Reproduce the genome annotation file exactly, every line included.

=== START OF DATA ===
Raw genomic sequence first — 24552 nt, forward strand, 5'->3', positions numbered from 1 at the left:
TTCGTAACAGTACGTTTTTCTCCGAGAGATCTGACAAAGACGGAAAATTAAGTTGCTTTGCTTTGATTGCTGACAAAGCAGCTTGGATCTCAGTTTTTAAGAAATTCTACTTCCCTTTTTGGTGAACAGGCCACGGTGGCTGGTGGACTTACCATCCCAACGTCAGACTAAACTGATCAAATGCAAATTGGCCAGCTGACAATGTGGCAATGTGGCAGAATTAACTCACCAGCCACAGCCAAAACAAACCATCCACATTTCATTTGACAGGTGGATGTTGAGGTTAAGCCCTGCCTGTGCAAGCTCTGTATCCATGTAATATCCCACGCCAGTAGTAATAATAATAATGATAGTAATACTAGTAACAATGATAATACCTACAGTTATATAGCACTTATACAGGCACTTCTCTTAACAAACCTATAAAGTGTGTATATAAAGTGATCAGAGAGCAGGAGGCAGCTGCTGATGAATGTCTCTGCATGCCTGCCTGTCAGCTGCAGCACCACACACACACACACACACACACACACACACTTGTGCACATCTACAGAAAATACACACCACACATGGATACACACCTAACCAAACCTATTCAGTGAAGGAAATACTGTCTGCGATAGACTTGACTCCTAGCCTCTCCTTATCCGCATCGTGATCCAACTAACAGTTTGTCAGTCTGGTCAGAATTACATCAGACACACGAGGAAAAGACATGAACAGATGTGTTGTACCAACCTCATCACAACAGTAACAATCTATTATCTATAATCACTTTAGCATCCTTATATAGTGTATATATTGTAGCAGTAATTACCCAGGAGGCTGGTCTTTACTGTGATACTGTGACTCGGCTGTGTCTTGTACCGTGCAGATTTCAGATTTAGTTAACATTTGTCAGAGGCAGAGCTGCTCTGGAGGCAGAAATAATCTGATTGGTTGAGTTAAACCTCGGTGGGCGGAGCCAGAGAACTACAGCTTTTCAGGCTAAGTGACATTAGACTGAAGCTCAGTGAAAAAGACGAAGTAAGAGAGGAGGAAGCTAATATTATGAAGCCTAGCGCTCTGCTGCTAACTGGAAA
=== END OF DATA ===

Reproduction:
Raw genomic sequence first — 24552 nt, forward strand, 5'->3', positions numbered from 1 at the left:
TTCGTAACAGTACGTTTTTCTCCGAGAGATCTGACAAAGACGGAAAATTAAGTTGCTTTGCTTTGATTGCTGACAAAGCAGCTTGGATCTCAGTTTTTAAGAAATTCTACTTCCCTTTTTGGTGAACAGGCCACGGTGGCTGGTGGACTTACCATCCCAACGTCAGACTAAACTGATCAAATGCAAATTGGCCAGCTGACAATGTGGCAATGTGGCAGAATTAACTCACCAGCCACAGCCAAAACAAACCATCCACATTTCATTTGACAGGTGGATGTTGAGGTTAAGCCCTGCCTGTGCAAGCTCTGTATCCATGTAATATCCCACGCCAGTAGTAATAATAATAATGATAGTAATACTAGTAACAATGATAATACCTACAGTTATATAGCACTTATACAGGCACTTCTCTTAACAAACCTATAAAGTGTGTATATAAAGTGATCAGAGAGCAGGAGGCAGCTGCTGATGAATGTCTCTGCATGCCTGCCTGTCAGCTGCAGCACCACACACACACACACACACACACACACACACTTGTGCACATCTACAGAAAATACACACCACACATGGATACACACCTAACCAAACCTATTCAGTGAAGGAAATACTGTCTGCGATAGACTTGACTCCTAGCCTCTCCTTATCCGCATCGTGATCCAACTAACAGTTTGTCAGTCTGGTCAGAATTACATCAGACACACGAGGAAAAGACATGAACAGATGTGTTGTACCAACCTCATCACAACAGTAACAATCTATTATCTATAATCACTTTAGCATCCTTATATAGTGTATATATTGTAGCAGTAATTACCCAGGAGGCTGGTCTTTACTGTGATACTGTGACTCGGCTGTGTCTTGTACCGTGCAGATTTCAGATTTAGTTAACATTTGTCAGAGGCAGAGCTGCTCTGGAGGCAGAAATAATCTGATTGGTTGAGTTAAACCTCGGTGGGCGGAGCCAGAGAACTACAGCTTTTCAGGCTAAGTGACATTAGACTGAAGCTCAGTGAAAAAGACGAAGTAAGAGAGGAGGAAGCTAATATTATGAAGCCTAGCGCTCTGCTGCTAACTGGAAA